The days when the physical presence of a professional in the place of work or a meeting was mandatory are gradually becoming extinct, in the same mode that Brachiosaurus faded from planet Earth. Communication technologies have revolutionized the way meetings happen, and there isn’t the need to always physically gather at one place. If meetings can be made virtual, deals struck and businesses flourish without the need for physical presence and proximity, why can’t ideas ignite minds across the biotech world, and why can’t researchers be tracked in remote control?
The Singapore-Massachusetts Institute of Technology Alliance for Research and Technology (SMART) has taken a smart decision in that direction, which I would equate to a “virtual professorship.”
Last year when I dropped in at SMART to meet a friend of mine, I found publications co-authored by faculty from MIT and by SMART, and I came across a lab-manager who had just come from MIT, where he oversaw the work done by Singapore-resident scholars.
SMART has produced a good infrastructure and has gathered many able hands and minds, but its novel system allowing the contribution of ideas and expertise by senior faculty without being physically present. In SMART, the virtual professor from another institute provides “idea-protocol & expertise,” which enlightens the researchers in a remote destination, who share the authorship, patents and other fruits of their joint work.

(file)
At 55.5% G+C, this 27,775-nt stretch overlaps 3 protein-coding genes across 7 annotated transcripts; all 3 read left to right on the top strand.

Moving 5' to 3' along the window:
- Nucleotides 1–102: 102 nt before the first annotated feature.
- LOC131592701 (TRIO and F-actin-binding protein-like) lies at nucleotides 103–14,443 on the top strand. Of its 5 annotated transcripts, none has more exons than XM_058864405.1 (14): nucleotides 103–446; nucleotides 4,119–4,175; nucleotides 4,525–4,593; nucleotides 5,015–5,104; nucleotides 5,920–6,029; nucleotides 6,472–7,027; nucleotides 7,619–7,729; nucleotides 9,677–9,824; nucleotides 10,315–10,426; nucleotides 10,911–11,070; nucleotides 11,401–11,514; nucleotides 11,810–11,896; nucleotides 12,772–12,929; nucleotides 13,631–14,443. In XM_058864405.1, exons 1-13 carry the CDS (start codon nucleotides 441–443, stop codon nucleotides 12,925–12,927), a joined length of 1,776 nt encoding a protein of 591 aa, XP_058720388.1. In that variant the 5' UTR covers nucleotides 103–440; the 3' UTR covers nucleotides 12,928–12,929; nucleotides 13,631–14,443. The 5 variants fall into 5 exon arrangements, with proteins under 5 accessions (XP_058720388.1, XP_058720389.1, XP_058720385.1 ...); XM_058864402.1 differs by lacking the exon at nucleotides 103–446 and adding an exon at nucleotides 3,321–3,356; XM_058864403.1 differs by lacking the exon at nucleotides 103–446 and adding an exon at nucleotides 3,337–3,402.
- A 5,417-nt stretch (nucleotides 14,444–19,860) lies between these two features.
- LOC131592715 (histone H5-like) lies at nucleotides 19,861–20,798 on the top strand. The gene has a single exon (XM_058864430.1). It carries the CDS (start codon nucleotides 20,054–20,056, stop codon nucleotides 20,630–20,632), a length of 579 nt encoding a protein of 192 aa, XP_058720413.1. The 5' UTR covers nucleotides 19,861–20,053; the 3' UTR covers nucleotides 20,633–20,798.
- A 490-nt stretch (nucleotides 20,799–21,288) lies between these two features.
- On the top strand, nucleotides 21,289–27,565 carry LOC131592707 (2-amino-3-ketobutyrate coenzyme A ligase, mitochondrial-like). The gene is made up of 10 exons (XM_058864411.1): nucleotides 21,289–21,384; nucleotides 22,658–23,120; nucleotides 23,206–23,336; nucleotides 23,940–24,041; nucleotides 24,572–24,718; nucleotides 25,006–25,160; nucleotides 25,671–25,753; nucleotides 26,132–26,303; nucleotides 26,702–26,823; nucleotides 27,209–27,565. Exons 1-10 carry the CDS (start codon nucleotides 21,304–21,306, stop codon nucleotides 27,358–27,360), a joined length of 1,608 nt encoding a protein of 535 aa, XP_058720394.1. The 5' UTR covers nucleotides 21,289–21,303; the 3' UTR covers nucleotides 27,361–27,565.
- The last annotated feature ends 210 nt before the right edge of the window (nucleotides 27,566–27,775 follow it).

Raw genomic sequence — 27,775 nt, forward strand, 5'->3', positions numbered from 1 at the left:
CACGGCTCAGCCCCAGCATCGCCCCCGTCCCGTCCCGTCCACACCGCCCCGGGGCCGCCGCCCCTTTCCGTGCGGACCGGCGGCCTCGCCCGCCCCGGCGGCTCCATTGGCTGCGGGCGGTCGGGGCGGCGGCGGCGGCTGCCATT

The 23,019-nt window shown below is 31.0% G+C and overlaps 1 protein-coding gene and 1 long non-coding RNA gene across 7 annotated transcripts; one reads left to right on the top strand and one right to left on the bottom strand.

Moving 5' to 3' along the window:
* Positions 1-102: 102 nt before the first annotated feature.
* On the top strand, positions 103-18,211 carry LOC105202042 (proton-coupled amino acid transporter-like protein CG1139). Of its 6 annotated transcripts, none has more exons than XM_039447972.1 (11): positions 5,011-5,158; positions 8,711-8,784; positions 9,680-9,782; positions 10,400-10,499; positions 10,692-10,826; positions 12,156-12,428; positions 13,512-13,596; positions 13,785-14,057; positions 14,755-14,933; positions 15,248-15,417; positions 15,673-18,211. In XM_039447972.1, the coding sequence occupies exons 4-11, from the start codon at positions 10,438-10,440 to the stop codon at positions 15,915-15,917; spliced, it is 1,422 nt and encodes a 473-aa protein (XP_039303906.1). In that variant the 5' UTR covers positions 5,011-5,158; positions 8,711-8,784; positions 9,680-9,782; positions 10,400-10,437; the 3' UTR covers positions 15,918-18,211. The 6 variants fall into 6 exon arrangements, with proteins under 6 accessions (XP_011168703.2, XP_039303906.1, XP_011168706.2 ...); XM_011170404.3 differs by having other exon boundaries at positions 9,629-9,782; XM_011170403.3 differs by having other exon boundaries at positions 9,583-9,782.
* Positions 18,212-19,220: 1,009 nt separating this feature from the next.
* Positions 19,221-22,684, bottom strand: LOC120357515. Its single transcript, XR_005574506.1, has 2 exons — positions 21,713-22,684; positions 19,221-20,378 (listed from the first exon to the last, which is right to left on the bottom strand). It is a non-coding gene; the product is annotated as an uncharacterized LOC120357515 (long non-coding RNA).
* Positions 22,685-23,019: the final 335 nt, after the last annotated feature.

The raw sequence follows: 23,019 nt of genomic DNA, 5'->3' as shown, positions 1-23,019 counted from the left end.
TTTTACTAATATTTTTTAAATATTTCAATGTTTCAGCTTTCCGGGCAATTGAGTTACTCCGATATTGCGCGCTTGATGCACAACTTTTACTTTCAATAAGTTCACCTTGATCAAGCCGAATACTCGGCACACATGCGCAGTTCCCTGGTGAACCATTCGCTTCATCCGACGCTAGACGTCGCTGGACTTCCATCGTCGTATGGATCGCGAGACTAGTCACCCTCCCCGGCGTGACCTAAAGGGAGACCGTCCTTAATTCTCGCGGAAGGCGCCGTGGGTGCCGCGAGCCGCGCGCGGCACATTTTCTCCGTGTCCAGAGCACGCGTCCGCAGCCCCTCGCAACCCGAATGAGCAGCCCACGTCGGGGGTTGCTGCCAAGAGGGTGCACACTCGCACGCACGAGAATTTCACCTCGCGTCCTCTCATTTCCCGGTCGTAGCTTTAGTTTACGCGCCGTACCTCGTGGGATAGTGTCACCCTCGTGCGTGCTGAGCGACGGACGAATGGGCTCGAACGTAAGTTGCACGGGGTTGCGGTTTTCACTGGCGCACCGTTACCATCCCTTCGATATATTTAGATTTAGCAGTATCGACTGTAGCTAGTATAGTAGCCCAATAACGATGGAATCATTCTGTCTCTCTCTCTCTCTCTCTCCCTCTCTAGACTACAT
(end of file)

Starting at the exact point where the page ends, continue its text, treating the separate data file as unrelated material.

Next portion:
The physical space is of course important, as there are indispensable components such as the clusters of idea-igniting faculty assisted by a team of researchers, fuelled by the funding agencies and the strategic investors with exit plans after commercialization. There are difficulties, though, such as the delay in arrival of the materials for research or some expats who prefer to have shorter duration of stay.
Still, this novel initiative is worth being studied by new or would-be institution builders, as things have fallen in place fairly well, and in three years the SMART Bio-SYM team has published 45 papers and has 7 patents to their credit. Plus, one company is to be launched for commercializing a cancer drug screening application!